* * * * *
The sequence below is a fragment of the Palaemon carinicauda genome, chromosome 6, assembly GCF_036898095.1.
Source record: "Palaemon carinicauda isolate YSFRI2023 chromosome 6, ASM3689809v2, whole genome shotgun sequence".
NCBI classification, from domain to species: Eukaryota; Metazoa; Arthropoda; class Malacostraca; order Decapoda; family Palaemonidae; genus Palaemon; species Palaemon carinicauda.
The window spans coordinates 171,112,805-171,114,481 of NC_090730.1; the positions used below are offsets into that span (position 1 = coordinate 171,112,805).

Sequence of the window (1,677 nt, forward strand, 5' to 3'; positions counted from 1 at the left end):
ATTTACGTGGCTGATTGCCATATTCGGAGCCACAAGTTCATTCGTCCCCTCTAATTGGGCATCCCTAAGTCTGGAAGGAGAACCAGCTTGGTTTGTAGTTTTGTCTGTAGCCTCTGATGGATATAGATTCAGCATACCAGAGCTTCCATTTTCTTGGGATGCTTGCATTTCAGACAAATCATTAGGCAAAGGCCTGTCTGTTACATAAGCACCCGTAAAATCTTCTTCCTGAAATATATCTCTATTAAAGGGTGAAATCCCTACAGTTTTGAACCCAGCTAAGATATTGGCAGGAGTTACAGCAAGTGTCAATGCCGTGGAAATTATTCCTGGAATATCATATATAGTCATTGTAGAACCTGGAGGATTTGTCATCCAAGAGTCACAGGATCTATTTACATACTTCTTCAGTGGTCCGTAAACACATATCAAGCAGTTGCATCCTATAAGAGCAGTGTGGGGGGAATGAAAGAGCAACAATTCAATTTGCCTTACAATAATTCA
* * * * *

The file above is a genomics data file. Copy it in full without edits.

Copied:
The sequence below is a fragment of the Palaemon carinicauda genome, chromosome 6, assembly GCF_036898095.1.
Source record: "Palaemon carinicauda isolate YSFRI2023 chromosome 6, ASM3689809v2, whole genome shotgun sequence".
NCBI classification, from domain to species: Eukaryota; Metazoa; Arthropoda; class Malacostraca; order Decapoda; family Palaemonidae; genus Palaemon; species Palaemon carinicauda.
The window spans coordinates 171,112,805-171,114,481 of NC_090730.1; the positions used below are offsets into that span (position 1 = coordinate 171,112,805).

Sequence of the window (1,677 nt, forward strand, 5' to 3'; positions counted from 1 at the left end):
ATTTACGTGGCTGATTGCCATATTCGGAGCCACAAGTTCATTCGTCCCCTCTAATTGGGCATCCCTAAGTCTGGAAGGAGAACCAGCTTGGTTTGTAGTTTTGTCTGTAGCCTCTGATGGATATAGATTCAGCATACCAGAGCTTCCATTTTCTTGGGATGCTTGCATTTCAGACAAATCATTAGGCAAAGGCCTGTCTGTTACATAAGCACCCGTAAAATCTTCTTCCTGAAATATATCTCTATTAAAGGGTGAAATCCCTACAGTTTTGAACCCAGCTAAGATATTGGCAGGAGTTACAGCAAGTGTCAATGCCGTGGAAATTATTCCTGGAATATCATATATAGTCATTGTAGAACCTGGAGGATTTGTCATCCAAGAGTCACAGGATCTATTTACATACTTCTTCAGTGGTCCGTAAACACATATCAAGCAGTTGCATCCTATAAGAGCAGTGTGGGGGGAATGAAAGAGCAACAATTCAATTTGCCTTACAATAATTCA